395 BC

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Millennium: 1st millennium BC
Centuries: 5th century BC4th century BC3rd century BC
Decades: 420s BC  410s BC  400s BC  – 390s BC –  380s BC  370s BC  360s BC
Years: 398 BC 397 BC 396 BC395 BC394 BC 393 BC 392 BC
395 BC by topic
Politics
State leadersSovereign states
Birth and death categories
BirthsDeaths
Establishments and disestablishments categories
EstablishmentsDisestablishments
395 BC in other calendars
Gregorian calendar 395 BC
Ab urbe condita 359
Armenian calendar N/A
Assyrian calendar 4356
Bahá'í calendar −2238 – −2237
Bengali calendar −987
Berber calendar 556
English Regnal year N/A
Buddhist calendar 150
Burmese calendar −1032
Byzantine calendar 5114–5115
Chinese calendar 乙酉(Wood Rooster)
2302 or 2242
    — to —
丙戌年 (Fire Dog)
2303 or 2243
Coptic calendar −678 – −677
Discordian calendar 772
Ethiopian calendar −402 – −401
Hebrew calendar 3366–3367
Hindu calendars
 - Vikram Samvat −338 – −337
 - Shaka Samvat N/A
 - Kali Yuga 2707–2708
Holocene calendar 9606
Igbo calendar −1394 – −1393
Iranian calendar 1016 BP – 1015 BP
Islamic calendar 1047 BH – 1046 BH
Japanese calendar N/A
Juche calendar N/A
Julian calendar N/A
Korean calendar 1939
Minguo calendar 2306 before ROC
民前2306年
Thai solar calendar 149

Year 395 BC was a year of the pre-Julian Roman calendar. At the time, it was known as the Year of the Tribunate of Cossus, Medullinus, Scipio, Fidenas, Ambustus and Lactucinus (or, less frequently, year 359 Ab urbe condita). The denomination 395 BC for this year has been used since the early medieval period, when the Anno Domini calendar era became the prevalent method in Europe for naming years.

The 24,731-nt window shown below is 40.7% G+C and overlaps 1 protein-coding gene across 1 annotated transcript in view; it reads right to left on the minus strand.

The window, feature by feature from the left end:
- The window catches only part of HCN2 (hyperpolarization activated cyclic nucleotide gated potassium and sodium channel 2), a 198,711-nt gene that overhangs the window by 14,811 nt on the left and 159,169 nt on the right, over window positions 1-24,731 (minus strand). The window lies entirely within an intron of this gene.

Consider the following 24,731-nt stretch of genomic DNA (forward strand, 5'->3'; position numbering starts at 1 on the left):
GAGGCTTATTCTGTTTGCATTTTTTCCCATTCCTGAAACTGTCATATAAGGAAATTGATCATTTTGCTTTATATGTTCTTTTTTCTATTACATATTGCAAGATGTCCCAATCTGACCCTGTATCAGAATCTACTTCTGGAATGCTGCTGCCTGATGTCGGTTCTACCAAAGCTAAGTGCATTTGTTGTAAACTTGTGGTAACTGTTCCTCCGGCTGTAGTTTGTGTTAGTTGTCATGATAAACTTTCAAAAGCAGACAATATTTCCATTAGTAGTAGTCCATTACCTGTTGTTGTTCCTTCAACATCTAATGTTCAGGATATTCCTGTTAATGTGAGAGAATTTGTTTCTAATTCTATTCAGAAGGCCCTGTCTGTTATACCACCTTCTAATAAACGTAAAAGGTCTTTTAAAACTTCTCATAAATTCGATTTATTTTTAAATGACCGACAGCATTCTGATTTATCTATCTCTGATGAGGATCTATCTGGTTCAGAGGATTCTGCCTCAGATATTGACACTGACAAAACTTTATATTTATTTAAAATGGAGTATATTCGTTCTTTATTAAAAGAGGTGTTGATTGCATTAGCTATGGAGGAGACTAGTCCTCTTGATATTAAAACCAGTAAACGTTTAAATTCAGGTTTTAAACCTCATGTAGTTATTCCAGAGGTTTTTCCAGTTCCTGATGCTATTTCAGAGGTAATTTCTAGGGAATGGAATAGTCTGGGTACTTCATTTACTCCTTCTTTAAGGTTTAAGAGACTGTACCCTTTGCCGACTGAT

Events[edit]

By place[edit]

Persian Empire[edit]

  • The Persian satrap Tissaphernes' enemy Parysatis, mother of Cyrus, succeeds in persuading Persian King Artaxerxes II to have him executed at Colossae, Phrygia (now Turkey). Parysatis cannot forgive Tissaphernes for the rough treatment he has handed out to her favourite son, the late Cyrus.
  • After spending the winter in organizing a cavalry force, Agesilaus II, the King of Sparta, makes a successful incursion into Lydia in the spring.
  • Tithraustes replaces Tissaphernes. An armistice is concluded between Tithraustes and Agesilaus. Tithraustes bribes the Spartans to move north into the satrapy of Pharnabazus.
  • Unable to defeat Agesilaus's army, Pharnabazus decides to force Agesilaus to withdraw by stirring up trouble on the Greek mainland. He dispatches Timocrates of Rhodes to visit Athens, Thebes, Corinth, and Argos to incite and bribe them to act against Sparta. Timocrates succeeds in persuading powerful factions in each of those states to pursue an anti-Spartan policy.

Greece[edit]

  • The "Corinthian War" begins, with Athens, Thebes, Corinth and Argos (with the backing of Persia) against Sparta. The Spartans prepare to send out an army against this new alliance, and order Agesilaus to return to Greece. Agesilaus sets out for Sparta with his troops, crossing the Hellespont and marching west through Thrace.
  • The Spartans arrange for two armies, one under the Spartan general Lysander and the other under the Spartan King Pausanias, to rendezvous at and attack the Boeotian city of Haliartus. Lysander, arriving before Pausanias, persuades the city of Orchomenus to revolt from the Boeotian confederacy, and then advances to Haliartus with his troops. There, he is killed after bringing his forces too near the walls of the city.
  • The Battle of Haliartus between the Spartans and the Thebans ends inconclusively. Pausanias, arriving a day later, takes back the bodies of the Spartan dead under a truce, and returns to Sparta. There, he is put on trial for his life and flees to Tegea before he can be convicted. Pausanias is replaced as king of Sparta by his son Agesipolis I.


Births[edit]

Deaths[edit]

References[edit]